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Why do I need a NDA when selling my business?

  • Posted on: Thursday 17th May, 2018

The nature of selling a business means you must divulge various pieces of commercial information that, in normal circumstances, would remain confidential from your competitors and the public.

There is no way of helping this information to remain confidential, other than by using a legally-drafted non-disclosure agreement, or NDA. This is intended to prevent disclosure of sensitive information using the threat of legal action against any party who contravenes the agreement, and breaches your confidentiality.

The threat of having your ideas or trade secrets stolen, or your commercial data used to gain a competitive advantage, is considerable and far-reaching. An NDA essentially makes the recipient legally-obliged to meet its terms and conditions.

What exactly is a non-disclosure agreement?

A non-disclosure agreement, also known as a confidentiality agreement, is a formally-drafted document that becomes part of your business sale. It is signed by yourself, and anyone wishing to receive the sales memorandum, which is the initial set of information distributed to interested parties.

The NDA protects the goodwill of the business, and the information that will be disclosed. It is an essential element of selling a business that safeguards your confidential data, facts and figures, and other particulars, from competitor gain.

What can be protected by an NDA?

Various pieces of information that are not publicly available can be protected by a non-disclosure agreement, potentially including:

  • Details of a new product line
  • New technology or innovations
  • Business plans
  • Financial information
  • Databases
  • Customer and supplier name
  • Employee details

 

What are the main elements of an NDA?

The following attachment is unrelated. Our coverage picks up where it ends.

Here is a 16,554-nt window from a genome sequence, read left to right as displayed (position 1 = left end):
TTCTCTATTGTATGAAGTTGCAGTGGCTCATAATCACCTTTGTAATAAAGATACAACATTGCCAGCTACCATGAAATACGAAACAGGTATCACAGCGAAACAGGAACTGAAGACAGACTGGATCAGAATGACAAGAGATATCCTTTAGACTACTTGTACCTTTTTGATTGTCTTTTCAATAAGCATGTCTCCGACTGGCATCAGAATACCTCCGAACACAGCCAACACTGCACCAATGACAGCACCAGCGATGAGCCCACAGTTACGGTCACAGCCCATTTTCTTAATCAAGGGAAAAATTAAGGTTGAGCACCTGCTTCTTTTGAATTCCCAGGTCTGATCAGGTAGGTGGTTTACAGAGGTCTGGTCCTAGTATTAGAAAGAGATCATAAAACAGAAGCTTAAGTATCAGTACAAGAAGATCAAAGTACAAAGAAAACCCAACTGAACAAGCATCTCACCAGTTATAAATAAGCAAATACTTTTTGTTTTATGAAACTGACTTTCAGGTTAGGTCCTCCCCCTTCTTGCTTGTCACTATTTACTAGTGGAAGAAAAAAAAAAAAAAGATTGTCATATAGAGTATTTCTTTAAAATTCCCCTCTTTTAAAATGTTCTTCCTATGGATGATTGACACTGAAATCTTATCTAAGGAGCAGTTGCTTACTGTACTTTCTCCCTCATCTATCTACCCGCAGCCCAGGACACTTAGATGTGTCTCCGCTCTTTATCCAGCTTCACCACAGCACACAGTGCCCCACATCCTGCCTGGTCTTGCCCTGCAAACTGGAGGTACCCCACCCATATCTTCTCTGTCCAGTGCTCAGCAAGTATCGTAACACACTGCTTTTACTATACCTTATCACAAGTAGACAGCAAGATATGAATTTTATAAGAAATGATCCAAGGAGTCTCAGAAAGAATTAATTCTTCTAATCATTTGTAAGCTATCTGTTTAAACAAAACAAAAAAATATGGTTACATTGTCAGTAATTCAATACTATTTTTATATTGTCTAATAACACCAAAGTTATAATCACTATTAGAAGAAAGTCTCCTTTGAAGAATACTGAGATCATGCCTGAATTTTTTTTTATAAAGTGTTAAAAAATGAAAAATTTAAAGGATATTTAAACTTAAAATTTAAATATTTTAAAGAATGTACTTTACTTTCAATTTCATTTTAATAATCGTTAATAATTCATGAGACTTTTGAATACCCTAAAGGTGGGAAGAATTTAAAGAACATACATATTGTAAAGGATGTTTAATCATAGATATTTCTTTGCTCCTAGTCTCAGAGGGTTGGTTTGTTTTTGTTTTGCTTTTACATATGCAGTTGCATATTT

Essential elements of a non-disclosure agreement include detailing the parties to the contract, the specific information that should remain confidential, and the length of time that applies.

Defining the purpose of the provision of this information, and how the information contained in the NDA can be used, should also be clearly stated. In the case of selling your business, this is likely to be for evaluating your business proposition.

You will also need to include details of who the recipient can share this information with – they may need to show their accountant, for example, or their solicitor.

What are the benefits of an NDA when selling your business?

The fact that you are selling your business is, in itself, highly sensitive information in a commercial sense, and using a non-disclosure agreement offers several key benefits even when you trust the other party to maintain confidentiality:

  • Your buyer may already operate in the same industry, in which case, if they decide not to go any further, there is nothing to prevent them using the information provided in the sales memorandum for competitive purposes.
  • If negotiations fail at a later stage and you wish to exit the deal, you can do so knowing that you have a legal claim against the other party should they make use of the disclosed information.
  • If they did use your confidential information for commercial benefit, or indeed in any way other than for the purpose defined in your NDA, you may be able to take legal action against them.

Although they cannot provide guaranteed protection against the future use of your confidential information, non-disclosure agreements offer an effective deterrent which is valuable in itself.

If you would like further information about a non-disclosure agreement for your business sale, contact one of the team at Selling My Business. We can offer free consultations to establish your needs, and ensure your commercially-sensitive information is protected from misuse.


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